It took Doc longer that I had thought it might to reach us, but when he did, Doc burst into the office full of vim and vigor, and you might want to add with more than a splash of vinegar.
"Daggum you, MacKenzie. Everywhere you go, I have to follow and clean up the mess. You sure you're not bumping off these poor souls just to make my life miserable."
"Good morning, Doc."
Doc gave me the look, you know the one that says, "Leave me alone, you idiot." He then turned to do his work, but he gave the body of Mr. Benjamin Brown little more than a cursory look. "He's dead. Suicide. Self-inflicted gunshot to the brain through the mouth, We're done. MacKenzie, where you taking me to lunch?"
This version of the good Doctor Brewster was usually the aftermath of one of his well-known all-night drunks. Every now and then, maybe once every three months, Doc would just fall into a deep, dark pit, lose control of his soul, go off to some bar and drink himself blind. It was like clockwork. I figured it was some sort of weird psycho thing with Doc. But he would always sleep it off, live for awhile with a hangover from hell, make our lives miserable for a couple of days and then he was fine. Again, like clockwork.
The officers were jotting down eye witness accounts from Delores and other members of the staff; the medics were wheeling in the stretcher; the forensic gal was looking the office over; while I was bagging the suicide note and file folders. My gut told me to keep that these best be kept with me, and for time being only with me.
I turned to Calabrese and then Doc, "How about Big Shirley's?"
Without a word, both said to me, "What a surprise! Sure."
As we left, I gave a farewell nod to Delores. She seemed to be now in charge, composed and competent. "My God, her boss just committed suicide and she is as cool as cool can be. What's with that?"
Calabrese rode with me and his secretary had snagged Sissy, offering her his charm and a ride. Doc followed in his car, giving Tony and me about fifteen fewer minutes to have to bear the brunt of his headache.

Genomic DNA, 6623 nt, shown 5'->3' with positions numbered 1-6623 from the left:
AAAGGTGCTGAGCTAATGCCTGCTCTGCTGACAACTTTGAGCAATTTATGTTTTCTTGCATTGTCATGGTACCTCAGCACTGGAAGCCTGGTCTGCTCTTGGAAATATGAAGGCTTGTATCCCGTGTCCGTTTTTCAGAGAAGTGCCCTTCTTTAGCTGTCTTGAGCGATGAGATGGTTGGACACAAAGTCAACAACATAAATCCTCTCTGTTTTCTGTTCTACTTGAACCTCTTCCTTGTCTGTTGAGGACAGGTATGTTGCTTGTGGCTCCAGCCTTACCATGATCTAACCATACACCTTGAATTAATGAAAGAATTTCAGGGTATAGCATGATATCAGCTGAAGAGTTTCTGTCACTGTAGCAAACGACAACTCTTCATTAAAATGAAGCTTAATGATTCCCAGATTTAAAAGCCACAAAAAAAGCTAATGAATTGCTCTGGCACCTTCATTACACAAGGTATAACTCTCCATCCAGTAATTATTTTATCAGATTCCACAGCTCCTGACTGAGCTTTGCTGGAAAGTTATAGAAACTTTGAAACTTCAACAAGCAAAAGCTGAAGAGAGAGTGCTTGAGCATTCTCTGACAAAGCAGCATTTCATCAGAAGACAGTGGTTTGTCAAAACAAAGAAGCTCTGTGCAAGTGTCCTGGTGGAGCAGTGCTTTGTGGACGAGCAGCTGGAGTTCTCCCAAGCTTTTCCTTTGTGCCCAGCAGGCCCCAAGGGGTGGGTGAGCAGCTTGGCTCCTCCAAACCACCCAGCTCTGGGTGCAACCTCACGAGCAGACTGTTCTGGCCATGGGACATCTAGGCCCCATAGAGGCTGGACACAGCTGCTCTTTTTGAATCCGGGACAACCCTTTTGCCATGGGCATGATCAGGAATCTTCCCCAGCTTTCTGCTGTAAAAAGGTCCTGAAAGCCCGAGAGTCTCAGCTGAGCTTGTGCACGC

"Hey, MacKenzie, I see you brought clubhouse gang with you. What's the occasion? City go broke?"
"Hey, Shirley. I guess we'll need your end booth for the three of us and the other two, well, you sit them somewhere private." The end booth at Shirley's was prime real estate, the only booth where more than two could sit together. Life as good, it was empty.
"The Dutch apple just came in from the bakery, Mac. The Lunch Special is the BLT and cream of potato soup. If you're smart you'll order that. And MacKenzie, someone delivered a big package for you this morning. It's in the kitchen."
"What in the world?" As Tony and Doc scooted into their seats and scanned the menus, Shirley grabbed me by the arm and hauled me off through the swinging doors and into the kitchen. There, out of sight of the customers, stood Blue-Eyed Mary. She didn't say anything, just walked up and kissed me a good one, then whispered in my ear, "Thanks, Mac."
Shirley, a little reluctant to interrupt my big moment, finally said, "She wanted to come in today just in case you dropped by. I can't see why, but she did."
Mary got rather bold and said to me eye to eye, "Why don't you invite me over to your place, Mac, and I'll bring dinner. Seven o'clock?"
"Works for me," I said. Over her shoulder, Shirley gave me a wink. "Gotta go, Mary. Seven o'clock. I'll be in the lobby."
Sometimes in the midst of all the crud, life can still be good, very good indeed.